Björk can't get enough of museums. The Icelandic songstress is set to sing about zombie snails, and more from her acclaimed Biophilia album, at New York's Hall of Science next month. And she's revealed that she's in discussions with other museums around the world to take the show to them too.
Biophilia's first airing came at last summer's Manchester International Festival. That residency took place in an apt venue – Lower Campfield Market Hall in the post-industrial Castlefield district, a building that now serves as Manchester Museum of Science and Industry's Air and Space Gallery.
Those nights at the museum gave Björk a taste for more. "I went around and looked at a lot of venues. But this one [New York's Hall of Science] was the most interesting," she explains in between rehearsals for the New York shows. "Because of the educational angle of Biophilia we really needed to collaborate on the science side of things. We take care of the musicology and the music teaching."
The 46-year-old Reykjavik-born musician will play six shows at the museum next month. "The Great Hall – which is a tower of blue glass built for the World's Fair – hasn't really been used for concerts, which is a bit of a mystery," she ponders. Indeed, the Hall of Science is one of the only living legacies on the site of the 1964-65 Fair at Flushing Meadow Corona Park in Queens. The Fair became infamous for its wildly optimistic, corporate-sponsored vision of a futuristic America. The park boasted a predictable excess of phallic towers, plus elephantine Technicolor dioramas and Jetsons-style robotic car rides through fantastical worlds overflowing with household gadgets.
Almost all of those bristling Mad Men-era structures have sadly succumbed to the wrecking ball, but the Hall of Science remains to this day. The fairground's two most phallic objects of all – Nasa's Mercury and Gemini space rockets – are parked forever in the lot in front of the building. But what is it about performing Biophilia in museums that appeals to Björk? "Well, since I started writing this album three-and-a-half years ago, it always had an educational, a David Attenborough, a science, a natural history museum angle to it." Indeed, that album itself is a rigorous, scientific affair. Listening to its songs in suitably scientific surroundings makes sense. Says Björk: "The core of it is comparing structures in nature with musical structures. So these buildings seemed a natural home."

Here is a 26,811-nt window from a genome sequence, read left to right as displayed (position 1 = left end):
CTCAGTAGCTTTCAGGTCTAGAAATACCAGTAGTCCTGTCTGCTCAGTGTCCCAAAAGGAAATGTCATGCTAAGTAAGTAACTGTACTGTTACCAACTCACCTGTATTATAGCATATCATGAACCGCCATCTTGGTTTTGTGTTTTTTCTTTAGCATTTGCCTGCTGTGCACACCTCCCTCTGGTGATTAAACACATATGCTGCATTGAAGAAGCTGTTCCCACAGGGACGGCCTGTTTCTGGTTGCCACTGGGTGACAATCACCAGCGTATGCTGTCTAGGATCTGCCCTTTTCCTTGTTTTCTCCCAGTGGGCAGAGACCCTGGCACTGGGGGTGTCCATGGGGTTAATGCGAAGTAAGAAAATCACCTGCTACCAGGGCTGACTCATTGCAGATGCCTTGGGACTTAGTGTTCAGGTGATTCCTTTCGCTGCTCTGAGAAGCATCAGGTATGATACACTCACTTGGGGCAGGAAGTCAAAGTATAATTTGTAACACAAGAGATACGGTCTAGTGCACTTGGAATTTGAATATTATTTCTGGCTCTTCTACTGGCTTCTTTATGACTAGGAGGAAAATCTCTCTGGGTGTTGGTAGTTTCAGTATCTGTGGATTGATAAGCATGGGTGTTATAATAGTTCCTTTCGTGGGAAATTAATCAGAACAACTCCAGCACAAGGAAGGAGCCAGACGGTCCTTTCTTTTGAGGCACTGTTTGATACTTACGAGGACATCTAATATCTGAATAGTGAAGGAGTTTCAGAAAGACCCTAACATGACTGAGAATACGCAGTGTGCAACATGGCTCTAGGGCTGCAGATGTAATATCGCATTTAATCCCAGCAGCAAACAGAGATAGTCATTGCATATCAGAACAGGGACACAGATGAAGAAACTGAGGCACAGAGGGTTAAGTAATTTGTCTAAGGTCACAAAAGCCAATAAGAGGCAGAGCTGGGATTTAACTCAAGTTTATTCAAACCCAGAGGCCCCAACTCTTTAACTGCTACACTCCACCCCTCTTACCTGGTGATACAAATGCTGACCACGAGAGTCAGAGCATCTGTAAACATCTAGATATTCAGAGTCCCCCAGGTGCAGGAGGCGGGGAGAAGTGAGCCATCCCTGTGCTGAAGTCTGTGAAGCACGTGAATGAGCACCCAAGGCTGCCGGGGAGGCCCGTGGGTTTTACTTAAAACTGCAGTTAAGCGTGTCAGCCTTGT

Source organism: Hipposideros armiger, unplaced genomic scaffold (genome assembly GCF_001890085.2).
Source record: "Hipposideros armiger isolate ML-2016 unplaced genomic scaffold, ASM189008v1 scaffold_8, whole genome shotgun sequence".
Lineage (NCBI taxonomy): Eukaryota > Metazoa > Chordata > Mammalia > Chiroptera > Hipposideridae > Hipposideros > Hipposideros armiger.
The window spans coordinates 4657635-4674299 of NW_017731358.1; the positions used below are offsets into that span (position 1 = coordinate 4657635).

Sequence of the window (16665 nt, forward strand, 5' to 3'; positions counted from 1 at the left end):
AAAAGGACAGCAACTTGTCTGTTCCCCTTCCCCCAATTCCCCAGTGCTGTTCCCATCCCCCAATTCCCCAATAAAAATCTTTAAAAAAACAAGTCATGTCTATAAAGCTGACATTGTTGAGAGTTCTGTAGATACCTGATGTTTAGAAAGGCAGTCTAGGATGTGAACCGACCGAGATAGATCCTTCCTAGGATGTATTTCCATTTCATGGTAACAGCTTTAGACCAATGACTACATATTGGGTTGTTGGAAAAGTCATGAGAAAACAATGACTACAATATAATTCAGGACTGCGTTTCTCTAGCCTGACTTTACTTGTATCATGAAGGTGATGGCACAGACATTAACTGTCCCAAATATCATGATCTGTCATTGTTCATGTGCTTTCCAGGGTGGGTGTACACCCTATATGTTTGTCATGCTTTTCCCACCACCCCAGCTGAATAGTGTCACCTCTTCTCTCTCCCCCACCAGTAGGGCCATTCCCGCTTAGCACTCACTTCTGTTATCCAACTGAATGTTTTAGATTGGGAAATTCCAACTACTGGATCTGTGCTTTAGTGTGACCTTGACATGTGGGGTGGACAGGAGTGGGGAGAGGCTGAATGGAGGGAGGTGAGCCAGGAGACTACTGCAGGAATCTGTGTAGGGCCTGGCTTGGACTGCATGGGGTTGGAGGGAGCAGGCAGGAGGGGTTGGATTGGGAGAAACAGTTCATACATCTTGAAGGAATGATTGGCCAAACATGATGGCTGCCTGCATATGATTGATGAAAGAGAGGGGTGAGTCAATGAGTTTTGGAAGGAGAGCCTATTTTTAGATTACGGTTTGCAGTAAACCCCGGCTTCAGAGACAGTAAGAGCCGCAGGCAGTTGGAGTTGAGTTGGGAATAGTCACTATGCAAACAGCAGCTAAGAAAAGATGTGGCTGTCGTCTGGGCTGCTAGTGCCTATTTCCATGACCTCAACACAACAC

The sensory pleasure of a meal or a kiss can be heightened by the building in which you enjoy them. And architecture can add much to a gig too. Björk isn't the first bookish artist to play at a museum. The Strokes played at The Natural History Museum in 2006 and Blur began their 2009 comeback tour at the East Anglian Railway Museum. In September last year, the Birmingham Laptop Ensemble performed avant-garde electronica in the Victorian splendour of the city's Museum & Art Gallery.
For Björk, the Hall Of Science run next month is the start of what could turn into a worldwide odyssey. Interested museums had better get in touch soon though – as she explains: "We are talking to natural history museums, science museums and technological museums around the world – and will probably end up collaborating with those that are most enthusiastic about the educational program."
That education programme is clearly close to the singer's heart. She jokes: "The one in Iceland went so well that the city [of Reykjavik] offered to put it on its curriculum for middle school pupils for the next three years!"
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